March 2015: Australia urged to shut coal-fired power plants urgently as analysis reveals huge emissions. Unlike the US, China and parts of Europe, Australia has few regulations in place to limit emissions. link 

Carbon Capture.

October 2012:  According to the CSIRO, (Commonwealth Scientific & Industrial Research Organization) CCS technology has moved a step closer. However a draft report and associated documents reveal a far more complex and troubling picture. Back in March the CSIRO announced that carbon capture technology had moved a step closer. Apparently, a study of "post combustion capture", whereby CO2 is removed from the exhaust gas of a power station, had been technically proven at pilot scale. The report put the price tag, which would install this technology on just half of Australia's coal-fired power stations, at $52 billion up front and another $5 billion per year in operating costs. This is excluding the additional cost of transporting, storing, and monitoring the CO2. link  

CCS projects in Australia - pdf

December 2012: The coal industry says it has made a giant step forward with the opening of Australia's first 'clean coal' carbon capture plant in Biloela, central Queensland, a 30MW plant. While capturing 85% of CO2 gases, the operators still seek somewhere to store the gas. link

April 2013: Australia’s abundant coal could be worthless. If the world's governments fulfil their agreement to act on climate change, Australia’s huge coal industry is a speculative bubble ripe for financial implosion. The warning that much of the nation's coal reserves will become worthless as the world hits carbon emission limits comes after banking giant Citi also warned Australian investors that fossil fuel companies could do little to avoid the future loss of value.  link

Other news

March 2017: Big Australian banks invest more in fossil fuels. Australia’s big four banks invested three times as much in global fossil fuels as they did in clean energy in 2016, despite pledging to help Australia transition to a low carbon economy. The banks provided a combined $10bn to projects around the world that expanded non-renewable energy, despite publicly supporting a 2C global warming limit laid out in the Paris climate agreement.  link

August 2016: Warning of extreme events for Australia.  A new report says the upper end of current climate extremes would be "the new normal" at 1.5 degrees warming - which could be just 10 to 20 years away under the current trajectory. At 2 degrees, the picture is much less clear – the climate system would move into uncharted territory. Several countries – including Australia – have been assessed as not having policies that can limit warming to about 3 degrees. link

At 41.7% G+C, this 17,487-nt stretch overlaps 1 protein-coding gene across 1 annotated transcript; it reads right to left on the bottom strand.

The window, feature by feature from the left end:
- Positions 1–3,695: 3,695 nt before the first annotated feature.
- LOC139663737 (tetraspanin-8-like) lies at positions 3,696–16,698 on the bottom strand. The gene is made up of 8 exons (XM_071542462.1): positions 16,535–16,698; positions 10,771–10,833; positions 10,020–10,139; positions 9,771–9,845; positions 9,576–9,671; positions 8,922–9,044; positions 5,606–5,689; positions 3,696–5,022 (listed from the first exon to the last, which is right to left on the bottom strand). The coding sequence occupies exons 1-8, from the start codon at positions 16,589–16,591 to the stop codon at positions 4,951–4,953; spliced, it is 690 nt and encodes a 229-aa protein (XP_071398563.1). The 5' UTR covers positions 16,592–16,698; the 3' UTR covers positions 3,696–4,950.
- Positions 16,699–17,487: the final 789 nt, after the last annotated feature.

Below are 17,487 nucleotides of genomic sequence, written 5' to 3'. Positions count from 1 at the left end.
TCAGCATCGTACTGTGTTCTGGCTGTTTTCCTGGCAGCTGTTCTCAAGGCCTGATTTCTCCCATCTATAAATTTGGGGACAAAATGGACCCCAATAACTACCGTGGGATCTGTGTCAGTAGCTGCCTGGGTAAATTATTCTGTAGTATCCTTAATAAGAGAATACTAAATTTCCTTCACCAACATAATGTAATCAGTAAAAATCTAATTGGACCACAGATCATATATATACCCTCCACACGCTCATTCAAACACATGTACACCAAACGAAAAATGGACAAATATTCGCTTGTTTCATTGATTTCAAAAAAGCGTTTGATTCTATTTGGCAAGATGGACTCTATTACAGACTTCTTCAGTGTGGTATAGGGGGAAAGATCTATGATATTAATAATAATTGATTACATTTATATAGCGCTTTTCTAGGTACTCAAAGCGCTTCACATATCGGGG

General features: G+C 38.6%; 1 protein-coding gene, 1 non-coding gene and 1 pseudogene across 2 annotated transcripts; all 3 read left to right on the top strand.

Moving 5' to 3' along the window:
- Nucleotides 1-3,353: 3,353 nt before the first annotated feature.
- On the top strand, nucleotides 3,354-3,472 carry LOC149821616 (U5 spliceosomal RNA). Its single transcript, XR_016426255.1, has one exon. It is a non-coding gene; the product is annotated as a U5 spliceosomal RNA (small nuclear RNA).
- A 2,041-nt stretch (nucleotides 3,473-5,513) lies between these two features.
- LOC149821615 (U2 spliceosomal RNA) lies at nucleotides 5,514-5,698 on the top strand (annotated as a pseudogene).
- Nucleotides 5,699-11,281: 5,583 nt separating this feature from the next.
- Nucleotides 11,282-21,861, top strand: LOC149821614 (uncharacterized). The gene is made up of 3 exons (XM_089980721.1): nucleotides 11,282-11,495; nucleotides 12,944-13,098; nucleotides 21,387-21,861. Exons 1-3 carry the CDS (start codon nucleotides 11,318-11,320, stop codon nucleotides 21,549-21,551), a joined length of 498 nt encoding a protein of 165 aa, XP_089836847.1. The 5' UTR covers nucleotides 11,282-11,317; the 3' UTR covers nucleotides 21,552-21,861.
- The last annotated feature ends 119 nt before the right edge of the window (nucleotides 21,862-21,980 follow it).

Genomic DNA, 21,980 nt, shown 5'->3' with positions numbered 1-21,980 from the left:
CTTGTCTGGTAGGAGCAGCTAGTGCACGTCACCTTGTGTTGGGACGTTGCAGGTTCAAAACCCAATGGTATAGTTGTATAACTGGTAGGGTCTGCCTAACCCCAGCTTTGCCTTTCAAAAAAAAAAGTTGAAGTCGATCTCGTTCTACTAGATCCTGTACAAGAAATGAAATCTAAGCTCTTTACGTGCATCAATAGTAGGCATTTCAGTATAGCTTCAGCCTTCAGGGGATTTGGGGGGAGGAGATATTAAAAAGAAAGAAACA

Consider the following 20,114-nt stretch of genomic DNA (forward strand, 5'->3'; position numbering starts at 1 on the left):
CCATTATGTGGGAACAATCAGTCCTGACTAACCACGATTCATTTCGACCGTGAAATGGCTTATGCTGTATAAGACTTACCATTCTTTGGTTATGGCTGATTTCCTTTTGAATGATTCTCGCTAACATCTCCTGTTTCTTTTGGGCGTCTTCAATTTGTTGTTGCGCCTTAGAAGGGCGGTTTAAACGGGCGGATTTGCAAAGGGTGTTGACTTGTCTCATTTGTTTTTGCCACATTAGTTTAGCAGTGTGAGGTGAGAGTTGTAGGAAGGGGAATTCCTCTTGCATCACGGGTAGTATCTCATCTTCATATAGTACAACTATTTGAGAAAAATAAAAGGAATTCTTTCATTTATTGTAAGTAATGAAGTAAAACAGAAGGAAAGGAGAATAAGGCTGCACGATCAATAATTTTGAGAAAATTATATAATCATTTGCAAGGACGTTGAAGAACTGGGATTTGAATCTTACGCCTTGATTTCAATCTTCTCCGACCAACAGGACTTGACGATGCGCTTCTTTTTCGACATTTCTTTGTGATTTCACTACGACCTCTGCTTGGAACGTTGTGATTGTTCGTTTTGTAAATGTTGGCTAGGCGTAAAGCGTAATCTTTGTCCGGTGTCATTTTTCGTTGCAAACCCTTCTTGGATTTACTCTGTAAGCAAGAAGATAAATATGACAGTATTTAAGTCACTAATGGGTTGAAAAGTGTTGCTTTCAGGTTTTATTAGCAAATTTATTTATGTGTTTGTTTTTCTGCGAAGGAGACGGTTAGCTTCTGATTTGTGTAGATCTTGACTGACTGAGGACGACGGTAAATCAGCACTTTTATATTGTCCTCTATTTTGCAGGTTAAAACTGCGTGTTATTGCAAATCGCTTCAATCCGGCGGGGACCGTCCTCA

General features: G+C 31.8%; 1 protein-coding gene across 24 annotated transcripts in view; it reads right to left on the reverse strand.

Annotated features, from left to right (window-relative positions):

Nuclear Power

Although Australia has no nuclear power stations, it has almost 40% of the world's known uranium reserves, of which it supplies only 19% of the world market.

February 2016: Australia’s outback could store world’s nuclear waste. A royal commission into the nuclear fuel cycle has found storage and disposal of used nuclear fuel from other countries is likely to deliver substantial economic benefits for South Australia. 
South Australia was suitable because of its low levels of seismic activity, arid environment in many parts of the state, stable political structure and frameworks for securing long-term agreement with landowners and the community. Federal minister for resources and energy Josh Frydenberg said the proposed national nuclear waste facility would only store low and intermediate level waste. “It cannot and will not be built to store radioactive waste generated overseas or high level waste.” link  

November 2015: Nuclear priced out of Australia’s future
. Australia’s official economic forecaster has finally admitted that the cost of nuclear energy is more than double other clean energy alternatives, suggesting it would likely play no role in a decarbonised grid based around lowest costs.

A growing population is another source of future problems for Australia. The Optimum Population Trust, an environmental organization in England whose concern is with the impact of population growth on the environment, determined that at the current standard of living (as determined by the WWF's Living Planet Report 2002), the optimum population for Australia is 10 million and at a lower standard of living it is 21 million. (February 2016: Australia’s population reaches 25 million - link)   Government estimates that the population will increase by 53% by 2050 to 33 million. 
Australia’s population – what is sustainable?  link

April 2016: Sea-level rise.  Website reveals which homes will be swamped by rising sea levels. Coastal Risk Australia combines Google Maps with detailed tide and elevation data, as well as future sea level rise projections - link